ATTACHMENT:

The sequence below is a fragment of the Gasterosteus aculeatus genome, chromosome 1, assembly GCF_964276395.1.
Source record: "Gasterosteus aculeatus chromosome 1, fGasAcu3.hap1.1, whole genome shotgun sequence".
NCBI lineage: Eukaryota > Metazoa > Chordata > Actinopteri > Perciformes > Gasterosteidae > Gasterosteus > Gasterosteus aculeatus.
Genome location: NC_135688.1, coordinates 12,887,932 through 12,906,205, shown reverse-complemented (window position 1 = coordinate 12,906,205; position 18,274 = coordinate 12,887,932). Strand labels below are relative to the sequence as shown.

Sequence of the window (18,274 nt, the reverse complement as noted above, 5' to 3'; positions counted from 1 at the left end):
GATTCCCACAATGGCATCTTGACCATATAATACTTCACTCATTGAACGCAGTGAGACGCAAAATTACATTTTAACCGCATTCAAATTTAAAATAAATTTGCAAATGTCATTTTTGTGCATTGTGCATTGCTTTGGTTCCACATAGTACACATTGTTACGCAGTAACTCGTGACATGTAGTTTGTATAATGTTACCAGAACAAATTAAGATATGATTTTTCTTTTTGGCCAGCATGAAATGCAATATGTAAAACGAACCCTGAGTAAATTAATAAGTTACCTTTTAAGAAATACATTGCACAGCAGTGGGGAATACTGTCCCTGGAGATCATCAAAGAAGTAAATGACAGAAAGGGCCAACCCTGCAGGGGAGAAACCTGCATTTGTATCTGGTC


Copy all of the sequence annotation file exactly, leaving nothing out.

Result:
The sequence below is a fragment of the Gasterosteus aculeatus genome, chromosome 1, assembly GCF_964276395.1.
Source record: "Gasterosteus aculeatus chromosome 1, fGasAcu3.hap1.1, whole genome shotgun sequence".
NCBI lineage: Eukaryota > Metazoa > Chordata > Actinopteri > Perciformes > Gasterosteidae > Gasterosteus > Gasterosteus aculeatus.
Genome location: NC_135688.1, coordinates 12,887,932 through 12,906,205, shown reverse-complemented (window position 1 = coordinate 12,906,205; position 18,274 = coordinate 12,887,932). Strand labels below are relative to the sequence as shown.

Sequence of the window (18,274 nt, the reverse complement as noted above, 5' to 3'; positions counted from 1 at the left end):
GATTCCCACAATGGCATCTTGACCATATAATACTTCACTCATTGAACGCAGTGAGACGCAAAATTACATTTTAACCGCATTCAAATTTAAAATAAATTTGCAAATGTCATTTTTGTGCATTGTGCATTGCTTTGGTTCCACATAGTACACATTGTTACGCAGTAACTCGTGACATGTAGTTTGTATAATGTTACCAGAACAAATTAAGATATGATTTTTCTTTTTGGCCAGCATGAAATGCAATATGTAAAACGAACCCTGAGTAAATTAATAAGTTACCTTTTAAGAAATACATTGCACAGCAGTGGGGAATACTGTCCCTGGAGATCATCAAAGAAGTAAATGACAGAAAGGGCCAACCCTGCAGGGGAGAAACCTGCATTTGTATCTGGTC